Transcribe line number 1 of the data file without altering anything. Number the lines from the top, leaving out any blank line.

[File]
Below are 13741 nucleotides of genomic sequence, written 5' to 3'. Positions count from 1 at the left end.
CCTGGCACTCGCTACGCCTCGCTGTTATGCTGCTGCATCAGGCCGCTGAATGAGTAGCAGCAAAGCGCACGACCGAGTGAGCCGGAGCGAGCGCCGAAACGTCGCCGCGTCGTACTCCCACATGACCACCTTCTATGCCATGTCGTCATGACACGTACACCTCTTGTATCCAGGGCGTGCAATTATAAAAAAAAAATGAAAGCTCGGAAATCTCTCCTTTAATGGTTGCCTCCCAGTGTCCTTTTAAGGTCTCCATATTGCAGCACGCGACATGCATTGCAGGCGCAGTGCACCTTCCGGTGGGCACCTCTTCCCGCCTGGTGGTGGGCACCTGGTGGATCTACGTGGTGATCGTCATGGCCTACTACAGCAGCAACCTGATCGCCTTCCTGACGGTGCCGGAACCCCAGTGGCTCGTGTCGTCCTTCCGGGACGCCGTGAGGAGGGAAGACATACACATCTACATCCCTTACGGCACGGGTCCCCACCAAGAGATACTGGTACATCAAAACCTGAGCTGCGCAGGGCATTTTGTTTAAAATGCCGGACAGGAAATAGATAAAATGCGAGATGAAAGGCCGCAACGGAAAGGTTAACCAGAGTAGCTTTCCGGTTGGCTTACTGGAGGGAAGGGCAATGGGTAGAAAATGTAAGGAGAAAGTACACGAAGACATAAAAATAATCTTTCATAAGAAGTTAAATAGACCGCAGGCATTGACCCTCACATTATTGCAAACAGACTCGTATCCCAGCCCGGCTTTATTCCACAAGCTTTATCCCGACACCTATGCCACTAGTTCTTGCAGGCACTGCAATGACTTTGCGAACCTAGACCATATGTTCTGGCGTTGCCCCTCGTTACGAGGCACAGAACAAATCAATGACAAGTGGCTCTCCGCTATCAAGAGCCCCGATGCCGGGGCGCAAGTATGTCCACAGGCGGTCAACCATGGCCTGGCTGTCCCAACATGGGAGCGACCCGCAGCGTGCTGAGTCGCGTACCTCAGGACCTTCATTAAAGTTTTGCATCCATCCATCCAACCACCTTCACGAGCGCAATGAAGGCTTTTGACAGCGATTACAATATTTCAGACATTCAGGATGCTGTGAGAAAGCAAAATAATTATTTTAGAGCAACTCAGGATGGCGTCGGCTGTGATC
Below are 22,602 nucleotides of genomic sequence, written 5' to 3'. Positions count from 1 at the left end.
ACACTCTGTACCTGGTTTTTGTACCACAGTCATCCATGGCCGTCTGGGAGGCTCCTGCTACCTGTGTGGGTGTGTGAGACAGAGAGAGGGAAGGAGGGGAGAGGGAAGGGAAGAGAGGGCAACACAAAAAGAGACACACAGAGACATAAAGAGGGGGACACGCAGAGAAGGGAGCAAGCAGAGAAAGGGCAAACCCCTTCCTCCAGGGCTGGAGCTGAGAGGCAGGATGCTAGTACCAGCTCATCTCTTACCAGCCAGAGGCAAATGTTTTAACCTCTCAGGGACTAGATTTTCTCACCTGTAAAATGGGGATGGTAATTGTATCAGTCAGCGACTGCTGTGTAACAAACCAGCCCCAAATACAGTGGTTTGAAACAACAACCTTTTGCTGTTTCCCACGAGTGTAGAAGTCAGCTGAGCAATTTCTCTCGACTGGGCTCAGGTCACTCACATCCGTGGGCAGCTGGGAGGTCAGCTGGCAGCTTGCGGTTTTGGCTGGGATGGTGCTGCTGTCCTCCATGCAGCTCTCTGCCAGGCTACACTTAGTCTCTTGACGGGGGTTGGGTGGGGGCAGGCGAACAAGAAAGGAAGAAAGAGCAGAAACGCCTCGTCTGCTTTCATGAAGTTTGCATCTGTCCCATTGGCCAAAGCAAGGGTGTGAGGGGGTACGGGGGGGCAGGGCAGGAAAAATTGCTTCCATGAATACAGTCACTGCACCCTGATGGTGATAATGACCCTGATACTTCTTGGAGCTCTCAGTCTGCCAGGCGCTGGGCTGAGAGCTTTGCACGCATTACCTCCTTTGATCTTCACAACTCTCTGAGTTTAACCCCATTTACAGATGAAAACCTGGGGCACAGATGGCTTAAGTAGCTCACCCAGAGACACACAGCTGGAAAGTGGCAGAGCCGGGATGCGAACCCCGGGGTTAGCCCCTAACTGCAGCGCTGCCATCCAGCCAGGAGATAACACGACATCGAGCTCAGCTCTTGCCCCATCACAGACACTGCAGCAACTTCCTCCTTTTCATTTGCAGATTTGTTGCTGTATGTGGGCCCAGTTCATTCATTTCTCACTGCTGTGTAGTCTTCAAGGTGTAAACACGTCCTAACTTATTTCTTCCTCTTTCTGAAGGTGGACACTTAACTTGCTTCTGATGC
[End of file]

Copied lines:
Below are 13741 nucleotides of genomic sequence, written 5' to 3'. Positions count from 1 at the left end.